Mossy Frogs: Convergent Crypsis

Alright, sit down, shut up, and let me tell you about some of the coolest frogs in the whole damn world. Someone sent an ask about my favourite example of convergence; this is way up there.

You may have heard of the Vietnamese Mossy Frog, Theloderma corticale, pictured top right in the figure above. This awesome little bastard is now quite common in the pet trade because of how bitching its camouflage makes it look. This is a really fucking awesome example of crypsis, because when these frogs are at rest among moss, they are almost imperceptible.

What makes it so hard to see? Well, for one, it’s fucking green. That’s pretty effective as camouflage when you live on moss. That green isn’t solid though, like a lame-ass Hyla arborea. No, it’s mottled with brown and other shades of green, to break up any solid colours. Next, it has spines all over and around its body, especially on the edges of its limbs. What do these do? They break up the outline of the frog. It doesn’t cast a frog-shaped shadow. This makes it much harder to spot, and is just generally awesome.

But this is Fuck Yeah, Convergent Evolution, not Fuck Yeah, Crypsis! (Yeah that’s a thing now too, I couldn’t help myself).

The green colour and spiny body, often with fringes around the limbs and body, has evolved in many many animals (including my favourites, the Uroplatus geckos).

The evolutionary pressure for this kind of crypsis is so great that incredibly similar structures and body shapes have evolved at least. seven. fucking. times. in at least four families of frogs! There may even be more but I don’t know all of the world’s frog species. These are just the ones I knew of already and a few added by Prof. Karen Lips and Dr. Jodi Rowley (two of the coolest herpetologists on the internet).

In Madagascar alone we have three convergences on this mossy crypsis: some frogs in the genus Spinomantis (Mantellidae:Mantellinae), including S. spinosa depicted above, and the aptly named S. phantasticus; a few frogs in the genus Scaphiophryne (Microhylidae:Scaphiophryninae); and Platypelis grandis (Microhylidae:Cophylinae). These three groups have few things in common, but chief among them is a predilection for moist mossy habitats.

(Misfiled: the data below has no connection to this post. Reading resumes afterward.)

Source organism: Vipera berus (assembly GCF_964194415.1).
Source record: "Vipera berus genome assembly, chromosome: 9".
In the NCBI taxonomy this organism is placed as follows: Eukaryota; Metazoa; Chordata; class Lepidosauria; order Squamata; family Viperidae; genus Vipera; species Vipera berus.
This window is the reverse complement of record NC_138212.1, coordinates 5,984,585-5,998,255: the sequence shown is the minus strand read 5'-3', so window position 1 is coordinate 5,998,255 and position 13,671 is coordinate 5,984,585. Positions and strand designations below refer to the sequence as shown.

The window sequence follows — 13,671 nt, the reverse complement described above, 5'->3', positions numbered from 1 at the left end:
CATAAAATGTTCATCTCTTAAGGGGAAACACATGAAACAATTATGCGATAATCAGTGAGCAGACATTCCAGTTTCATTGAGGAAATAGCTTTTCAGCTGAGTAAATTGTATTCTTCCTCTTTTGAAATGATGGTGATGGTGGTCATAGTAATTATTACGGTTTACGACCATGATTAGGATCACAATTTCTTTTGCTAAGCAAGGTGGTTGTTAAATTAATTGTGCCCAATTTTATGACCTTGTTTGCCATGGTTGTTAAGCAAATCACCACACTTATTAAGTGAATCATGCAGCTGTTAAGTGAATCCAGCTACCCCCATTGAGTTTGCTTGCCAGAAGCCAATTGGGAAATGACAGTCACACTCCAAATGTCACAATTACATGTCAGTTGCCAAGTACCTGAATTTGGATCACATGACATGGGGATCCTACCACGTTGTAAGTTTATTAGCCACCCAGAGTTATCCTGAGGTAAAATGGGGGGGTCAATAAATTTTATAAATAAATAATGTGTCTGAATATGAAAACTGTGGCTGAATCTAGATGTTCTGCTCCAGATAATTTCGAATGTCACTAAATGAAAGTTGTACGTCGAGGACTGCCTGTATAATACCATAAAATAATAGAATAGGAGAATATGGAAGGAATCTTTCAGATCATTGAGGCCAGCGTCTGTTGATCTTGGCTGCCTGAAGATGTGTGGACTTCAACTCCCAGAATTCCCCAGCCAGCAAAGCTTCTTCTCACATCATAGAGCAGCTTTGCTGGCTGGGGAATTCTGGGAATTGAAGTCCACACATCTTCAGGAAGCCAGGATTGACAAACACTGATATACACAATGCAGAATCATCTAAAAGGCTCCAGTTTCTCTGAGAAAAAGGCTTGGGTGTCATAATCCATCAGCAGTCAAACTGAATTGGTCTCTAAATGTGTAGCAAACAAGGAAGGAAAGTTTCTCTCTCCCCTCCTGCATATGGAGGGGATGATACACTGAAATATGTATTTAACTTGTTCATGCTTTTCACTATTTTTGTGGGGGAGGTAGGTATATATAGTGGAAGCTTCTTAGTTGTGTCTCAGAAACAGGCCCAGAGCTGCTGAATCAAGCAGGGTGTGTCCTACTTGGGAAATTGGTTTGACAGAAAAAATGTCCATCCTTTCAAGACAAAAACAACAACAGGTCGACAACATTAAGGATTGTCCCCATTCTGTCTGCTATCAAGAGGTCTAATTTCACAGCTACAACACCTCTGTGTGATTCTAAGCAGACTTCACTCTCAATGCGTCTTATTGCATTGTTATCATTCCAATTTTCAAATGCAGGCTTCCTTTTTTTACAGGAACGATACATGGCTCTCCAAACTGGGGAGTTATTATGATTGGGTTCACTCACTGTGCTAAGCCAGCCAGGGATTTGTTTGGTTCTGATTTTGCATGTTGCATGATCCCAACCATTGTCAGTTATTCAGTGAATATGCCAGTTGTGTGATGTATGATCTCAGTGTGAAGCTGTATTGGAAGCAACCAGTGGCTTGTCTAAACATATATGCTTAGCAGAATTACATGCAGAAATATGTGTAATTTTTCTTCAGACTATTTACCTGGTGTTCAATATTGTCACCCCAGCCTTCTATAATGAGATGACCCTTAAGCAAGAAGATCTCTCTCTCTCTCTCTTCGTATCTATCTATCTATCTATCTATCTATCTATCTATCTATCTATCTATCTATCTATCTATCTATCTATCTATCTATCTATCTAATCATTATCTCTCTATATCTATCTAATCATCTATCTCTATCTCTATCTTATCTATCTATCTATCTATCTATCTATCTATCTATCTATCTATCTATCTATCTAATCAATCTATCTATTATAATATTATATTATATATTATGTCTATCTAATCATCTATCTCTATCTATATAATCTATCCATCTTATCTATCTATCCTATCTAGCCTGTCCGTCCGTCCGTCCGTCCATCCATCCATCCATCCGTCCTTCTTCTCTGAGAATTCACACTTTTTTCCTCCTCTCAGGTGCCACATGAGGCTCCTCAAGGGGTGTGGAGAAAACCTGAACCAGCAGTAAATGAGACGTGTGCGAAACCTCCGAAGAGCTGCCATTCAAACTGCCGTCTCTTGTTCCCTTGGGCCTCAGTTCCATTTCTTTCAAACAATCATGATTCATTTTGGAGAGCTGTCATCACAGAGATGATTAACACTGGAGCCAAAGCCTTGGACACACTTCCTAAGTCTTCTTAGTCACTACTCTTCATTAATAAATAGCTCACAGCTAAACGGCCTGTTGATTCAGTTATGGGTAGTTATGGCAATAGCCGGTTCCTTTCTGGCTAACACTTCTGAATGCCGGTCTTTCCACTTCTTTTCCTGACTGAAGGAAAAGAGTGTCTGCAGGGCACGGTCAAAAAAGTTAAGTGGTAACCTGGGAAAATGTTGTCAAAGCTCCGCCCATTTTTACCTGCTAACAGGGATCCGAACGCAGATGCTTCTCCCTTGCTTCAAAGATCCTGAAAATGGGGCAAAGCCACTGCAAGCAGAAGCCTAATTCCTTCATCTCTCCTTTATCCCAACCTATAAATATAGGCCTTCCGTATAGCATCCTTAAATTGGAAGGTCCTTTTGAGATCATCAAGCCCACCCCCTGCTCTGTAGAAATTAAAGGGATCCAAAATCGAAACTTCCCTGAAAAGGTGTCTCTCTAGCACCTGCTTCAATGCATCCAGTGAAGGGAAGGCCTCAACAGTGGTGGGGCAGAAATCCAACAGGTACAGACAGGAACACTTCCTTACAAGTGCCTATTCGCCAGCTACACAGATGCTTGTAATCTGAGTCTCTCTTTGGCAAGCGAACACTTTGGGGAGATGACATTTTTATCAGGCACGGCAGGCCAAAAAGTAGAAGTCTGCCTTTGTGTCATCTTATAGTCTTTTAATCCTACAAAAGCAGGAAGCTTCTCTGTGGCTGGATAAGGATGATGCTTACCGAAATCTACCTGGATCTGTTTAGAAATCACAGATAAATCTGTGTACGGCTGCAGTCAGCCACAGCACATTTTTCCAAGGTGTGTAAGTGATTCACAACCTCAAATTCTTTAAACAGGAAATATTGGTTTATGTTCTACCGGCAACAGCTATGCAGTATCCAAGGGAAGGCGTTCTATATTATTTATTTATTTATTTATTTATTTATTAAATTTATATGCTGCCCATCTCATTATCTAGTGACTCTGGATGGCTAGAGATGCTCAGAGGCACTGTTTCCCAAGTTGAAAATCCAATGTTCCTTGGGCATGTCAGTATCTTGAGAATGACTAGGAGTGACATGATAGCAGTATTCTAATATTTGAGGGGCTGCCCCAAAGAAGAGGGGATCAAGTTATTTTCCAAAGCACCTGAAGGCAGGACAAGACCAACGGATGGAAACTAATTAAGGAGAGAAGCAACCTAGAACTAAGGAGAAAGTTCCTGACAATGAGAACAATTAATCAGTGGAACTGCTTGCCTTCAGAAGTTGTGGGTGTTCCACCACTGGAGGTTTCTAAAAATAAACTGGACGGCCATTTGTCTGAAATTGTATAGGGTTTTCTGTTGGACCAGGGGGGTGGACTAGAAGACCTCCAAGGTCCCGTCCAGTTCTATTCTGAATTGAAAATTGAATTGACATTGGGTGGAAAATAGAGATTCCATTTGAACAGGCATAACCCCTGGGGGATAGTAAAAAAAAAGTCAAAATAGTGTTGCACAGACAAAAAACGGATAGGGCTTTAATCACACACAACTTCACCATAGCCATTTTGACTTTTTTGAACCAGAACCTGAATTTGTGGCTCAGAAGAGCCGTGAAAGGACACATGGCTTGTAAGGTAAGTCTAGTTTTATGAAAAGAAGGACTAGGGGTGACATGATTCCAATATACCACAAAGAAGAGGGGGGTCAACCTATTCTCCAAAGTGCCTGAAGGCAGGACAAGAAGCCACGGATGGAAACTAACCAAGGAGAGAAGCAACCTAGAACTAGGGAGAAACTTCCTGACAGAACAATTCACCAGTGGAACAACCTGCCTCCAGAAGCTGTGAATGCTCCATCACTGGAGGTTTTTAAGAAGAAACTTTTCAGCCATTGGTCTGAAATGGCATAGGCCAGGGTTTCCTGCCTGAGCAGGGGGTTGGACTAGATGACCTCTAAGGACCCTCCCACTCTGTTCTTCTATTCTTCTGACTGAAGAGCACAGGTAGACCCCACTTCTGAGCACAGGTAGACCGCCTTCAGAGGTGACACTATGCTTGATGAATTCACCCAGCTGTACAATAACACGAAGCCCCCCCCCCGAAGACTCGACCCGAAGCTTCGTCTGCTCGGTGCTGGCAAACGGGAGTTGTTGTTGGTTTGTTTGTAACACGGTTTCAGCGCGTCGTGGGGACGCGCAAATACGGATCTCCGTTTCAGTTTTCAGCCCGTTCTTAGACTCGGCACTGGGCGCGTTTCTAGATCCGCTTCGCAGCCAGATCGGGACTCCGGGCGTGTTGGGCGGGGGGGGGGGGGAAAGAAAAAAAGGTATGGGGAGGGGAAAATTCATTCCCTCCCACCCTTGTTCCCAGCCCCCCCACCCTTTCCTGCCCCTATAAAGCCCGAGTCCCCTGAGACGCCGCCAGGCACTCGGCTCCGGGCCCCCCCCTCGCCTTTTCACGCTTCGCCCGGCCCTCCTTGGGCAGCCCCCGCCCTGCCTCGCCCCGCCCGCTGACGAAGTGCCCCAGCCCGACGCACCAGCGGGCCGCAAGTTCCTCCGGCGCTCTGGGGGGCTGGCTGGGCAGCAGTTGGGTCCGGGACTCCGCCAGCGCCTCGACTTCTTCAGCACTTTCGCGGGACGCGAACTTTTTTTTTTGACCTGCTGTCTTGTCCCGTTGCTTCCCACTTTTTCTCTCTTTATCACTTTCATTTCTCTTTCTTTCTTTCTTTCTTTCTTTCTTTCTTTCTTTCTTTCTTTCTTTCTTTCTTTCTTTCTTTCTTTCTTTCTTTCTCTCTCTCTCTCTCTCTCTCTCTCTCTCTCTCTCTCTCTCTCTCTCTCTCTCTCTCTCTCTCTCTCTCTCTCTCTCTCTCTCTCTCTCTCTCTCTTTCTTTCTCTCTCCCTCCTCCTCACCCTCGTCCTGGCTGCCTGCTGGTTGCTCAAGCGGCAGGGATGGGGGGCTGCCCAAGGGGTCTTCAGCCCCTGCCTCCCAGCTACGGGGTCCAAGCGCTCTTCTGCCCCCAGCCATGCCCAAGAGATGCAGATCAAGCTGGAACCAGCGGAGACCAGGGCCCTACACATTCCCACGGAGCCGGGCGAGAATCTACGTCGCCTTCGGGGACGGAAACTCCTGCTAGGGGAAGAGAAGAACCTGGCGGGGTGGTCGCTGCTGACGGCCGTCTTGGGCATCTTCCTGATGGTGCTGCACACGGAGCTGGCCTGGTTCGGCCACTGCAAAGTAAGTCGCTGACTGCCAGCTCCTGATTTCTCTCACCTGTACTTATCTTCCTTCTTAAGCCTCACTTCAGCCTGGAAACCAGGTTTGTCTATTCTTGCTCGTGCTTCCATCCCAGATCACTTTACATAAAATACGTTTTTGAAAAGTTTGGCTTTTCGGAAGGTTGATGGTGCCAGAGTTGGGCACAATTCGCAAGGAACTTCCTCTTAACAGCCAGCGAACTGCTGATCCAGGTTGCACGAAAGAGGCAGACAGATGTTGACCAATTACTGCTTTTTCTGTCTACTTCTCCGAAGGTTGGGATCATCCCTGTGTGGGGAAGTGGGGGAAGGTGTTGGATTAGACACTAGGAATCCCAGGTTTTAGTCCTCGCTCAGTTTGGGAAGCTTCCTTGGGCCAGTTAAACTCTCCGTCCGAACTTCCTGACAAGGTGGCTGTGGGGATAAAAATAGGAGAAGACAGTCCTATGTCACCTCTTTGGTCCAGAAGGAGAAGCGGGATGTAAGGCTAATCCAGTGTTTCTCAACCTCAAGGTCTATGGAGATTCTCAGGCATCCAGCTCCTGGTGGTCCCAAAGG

The common ancestor of all seven of these radiations hopped the earth hundreds of millions of years ago. It was barely even a frog, let alone a fucking awesome moss mimic.

The similarity we see in these frogs can therefore mean only one thing: the evolutionary pressures they are experiencing (e.g. being eaten) are selecting for the same solution: bad-ass crypsis. And rather than re-inventing the wheel of crypsis, each group has found the same solution: textured skin to break up the shadow and outline of the body, and mottled green colouration to blend into the foliage.

The convergence is so extreme that you would be forgiven for thinking most of these species to belong to the same genus if you didn’t know they were from completely different sides of the earth.

Convergent evolution is the fucking best.


Scaphiophryne spinosa

Scaphiophryne spinosa is a species of frog in the Microhylidae family. It is endemic to Madagascar. Its natural habitats are subtropical or tropical moist lowland forests, subtropical or tropical swamps, subtropical or tropical moist montane forests, intermittent freshwater marshes, and heavily degraded former forest. It is threatened by habitat loss.
photo source Calphoto Database

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Scaphiophryne marmorata by Stephen Zozaya

Plurals and Possessives in Taxonomic Nomenclature

Okay this is a serious problem, and people need to listen up.

It is very easy:

  • A species has one name.
  • Only one name.
  • That name is not altered in any way.
  • The spelling on that name is not open to interpretation.
  • It cannot be pluralised. No -s, no -es, no -i, no nothing.
  • You do not alter its declension ever for any reason.
  • The gender of the specific epithet depends on the gender of the genus (if the specific epithet is a Latinized word). It must change if the species is moved to another genus of different gender, but not for any other reason.
  • Genera and species CANNOT be made possessive: Anubias’, Scaphiophryne gottlebei’s, etc. ARE WRONG.
  • All taxonomic names can be used as a singular or plural form. Usually singular is preferred.

Here is how you conjugate Anubias, the aquatic plant genus:

  • 1 Anubias plant
  • 100 Anubias plants
  • 1014Anubias plants
  • You could equally say 1 Anubias and 100 Anubias, but it would be less clear.

Here is how not to conjugate Anubias:

  • An Anubia
  • 100 Anubia
  • A bajillion Anubiases

Apparently some people like to call a single Betta a Betta splendenNO.

Betta splendens is always Betta splendens irrespective of how many B. splendens you might be talking about. Taking out the s at the end violates its binomial name and is WRONG.

This rule is true for all genera and species.

Thanks to fishmostly for bringing this up in an ask. I hope this clears it up.